Juan Jose Gagliardino, MD, of the Pan American Health Organization/World Health Organization Collaborating Center for Diabetes in Argentina, said that educating doctors, patients, and other health care providers was essential for good outcomes because medications alone can’t assure good health outcomes. He noted that half of all nations have less than $400/person/year to spend on diabetes; 42% of countries have less than $300/year and 20% limit their spending to less than $100/year per person. Dr. Gagliardino compared the cost of the most basic treatment regimen for type 2 diabetes (metformin and sulfonylureas, ACE inhibitor, and a statin, at a cost of around $264/ year), with the cost of substituting just one new medication for an older one—for example, substituting a dipeptidyl peptidase inhibitor for a sulfonylurea, which raises the cost to $1752/year. He said that a worldwide action plan was needed to increase national healthcare budgets and promote earlier diagnosis and treatment of diabetes to allow health goals to be met at lower costs. The pharmaceutical industry also needs to acknowledge that it has to work toward affordable new drug prices if more patients are going to have access to their newer treatments, he said.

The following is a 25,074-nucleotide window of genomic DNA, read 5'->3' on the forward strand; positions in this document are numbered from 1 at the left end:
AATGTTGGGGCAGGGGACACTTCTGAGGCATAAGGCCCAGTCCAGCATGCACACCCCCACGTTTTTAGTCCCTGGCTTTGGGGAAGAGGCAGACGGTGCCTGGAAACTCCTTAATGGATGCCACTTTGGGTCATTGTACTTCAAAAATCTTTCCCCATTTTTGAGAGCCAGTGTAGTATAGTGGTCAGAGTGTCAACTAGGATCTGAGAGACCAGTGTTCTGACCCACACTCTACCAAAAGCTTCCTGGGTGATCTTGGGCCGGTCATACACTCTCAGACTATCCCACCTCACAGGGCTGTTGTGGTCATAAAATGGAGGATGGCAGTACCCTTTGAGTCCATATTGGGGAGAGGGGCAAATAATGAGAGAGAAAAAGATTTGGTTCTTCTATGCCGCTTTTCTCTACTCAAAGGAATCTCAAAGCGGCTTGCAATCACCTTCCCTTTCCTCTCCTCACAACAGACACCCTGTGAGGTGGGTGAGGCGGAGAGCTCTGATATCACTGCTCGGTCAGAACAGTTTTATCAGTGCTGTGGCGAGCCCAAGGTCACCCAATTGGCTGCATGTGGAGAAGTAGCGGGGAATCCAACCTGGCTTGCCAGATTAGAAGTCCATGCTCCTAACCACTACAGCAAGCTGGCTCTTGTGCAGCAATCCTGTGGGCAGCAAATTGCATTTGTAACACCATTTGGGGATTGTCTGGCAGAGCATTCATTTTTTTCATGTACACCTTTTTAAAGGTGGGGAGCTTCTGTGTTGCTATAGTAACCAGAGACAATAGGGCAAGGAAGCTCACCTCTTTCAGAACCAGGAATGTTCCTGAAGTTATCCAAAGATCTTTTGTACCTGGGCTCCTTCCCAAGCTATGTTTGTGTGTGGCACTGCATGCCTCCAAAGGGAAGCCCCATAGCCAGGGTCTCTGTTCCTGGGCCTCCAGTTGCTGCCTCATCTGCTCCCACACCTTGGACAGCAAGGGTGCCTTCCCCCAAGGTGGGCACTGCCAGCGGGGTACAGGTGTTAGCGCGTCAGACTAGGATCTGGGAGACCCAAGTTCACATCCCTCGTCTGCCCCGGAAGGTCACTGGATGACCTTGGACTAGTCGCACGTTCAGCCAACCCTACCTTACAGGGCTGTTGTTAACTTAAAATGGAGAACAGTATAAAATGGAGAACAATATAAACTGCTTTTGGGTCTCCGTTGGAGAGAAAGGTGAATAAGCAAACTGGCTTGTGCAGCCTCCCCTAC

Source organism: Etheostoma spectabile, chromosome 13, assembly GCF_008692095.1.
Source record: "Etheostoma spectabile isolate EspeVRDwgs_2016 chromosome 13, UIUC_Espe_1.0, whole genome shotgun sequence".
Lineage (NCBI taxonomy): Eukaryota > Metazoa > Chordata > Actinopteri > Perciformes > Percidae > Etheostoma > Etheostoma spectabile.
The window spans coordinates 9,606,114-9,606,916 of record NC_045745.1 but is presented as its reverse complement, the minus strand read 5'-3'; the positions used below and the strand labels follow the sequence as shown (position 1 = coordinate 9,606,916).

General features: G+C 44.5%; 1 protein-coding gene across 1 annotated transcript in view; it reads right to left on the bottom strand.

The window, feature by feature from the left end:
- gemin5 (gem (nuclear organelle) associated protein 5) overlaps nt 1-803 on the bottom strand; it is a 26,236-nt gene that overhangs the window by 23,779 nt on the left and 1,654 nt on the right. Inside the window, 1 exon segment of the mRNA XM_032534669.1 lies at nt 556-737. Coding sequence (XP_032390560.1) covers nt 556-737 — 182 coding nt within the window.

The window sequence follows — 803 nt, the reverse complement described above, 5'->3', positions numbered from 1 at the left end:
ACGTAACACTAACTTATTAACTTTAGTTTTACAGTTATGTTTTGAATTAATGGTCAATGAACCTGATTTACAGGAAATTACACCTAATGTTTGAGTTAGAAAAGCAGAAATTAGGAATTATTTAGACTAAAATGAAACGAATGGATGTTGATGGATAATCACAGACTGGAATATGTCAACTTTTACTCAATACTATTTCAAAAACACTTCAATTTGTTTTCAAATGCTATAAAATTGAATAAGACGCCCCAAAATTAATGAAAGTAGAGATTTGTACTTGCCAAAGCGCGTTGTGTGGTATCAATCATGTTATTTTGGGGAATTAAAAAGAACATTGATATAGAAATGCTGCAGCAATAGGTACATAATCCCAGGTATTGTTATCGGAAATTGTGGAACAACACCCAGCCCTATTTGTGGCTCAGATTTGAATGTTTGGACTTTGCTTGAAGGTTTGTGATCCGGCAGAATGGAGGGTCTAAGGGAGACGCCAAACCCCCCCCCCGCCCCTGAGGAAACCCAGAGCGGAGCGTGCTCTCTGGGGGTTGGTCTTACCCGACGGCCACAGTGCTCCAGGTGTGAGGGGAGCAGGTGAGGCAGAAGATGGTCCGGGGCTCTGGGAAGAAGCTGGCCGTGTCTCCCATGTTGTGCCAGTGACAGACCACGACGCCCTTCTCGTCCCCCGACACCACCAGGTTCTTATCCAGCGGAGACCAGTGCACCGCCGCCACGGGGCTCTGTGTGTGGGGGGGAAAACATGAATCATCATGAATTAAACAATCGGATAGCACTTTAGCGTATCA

Edwin Gale, MB, BChir (Cantab), FRCP, of the University of Bristol School of Clinical Sciences, United Kingdom, noted that 90% of insulin is branded, with just 3 companies controlling more than 90% of the global $16.7-billion insulin market. He said the time had come to change the situation to make a more equal playing field, and changing the way insulin is provided offers one of the biggest opportunities to cut costs. Dr. Gale said the price of insulin around the world can vary by 5000%, representing a huge profit margin for many companies. He believes that price transparency is needed for insulin costs in different countries. Furthermore, he said there is no evidence to suggest insulin analogues should be used rather than the human insulin that is now off patent but not preferred in developed nations.

Dr. Gale pointed out that generic availability of recombinant human insulin products—the biosimilars—is an important opportunity that should be fully explored.

Vigilance Recommended for T2D Patients at High Risk of Heart Failure if Taking DPP-4 Inhibitors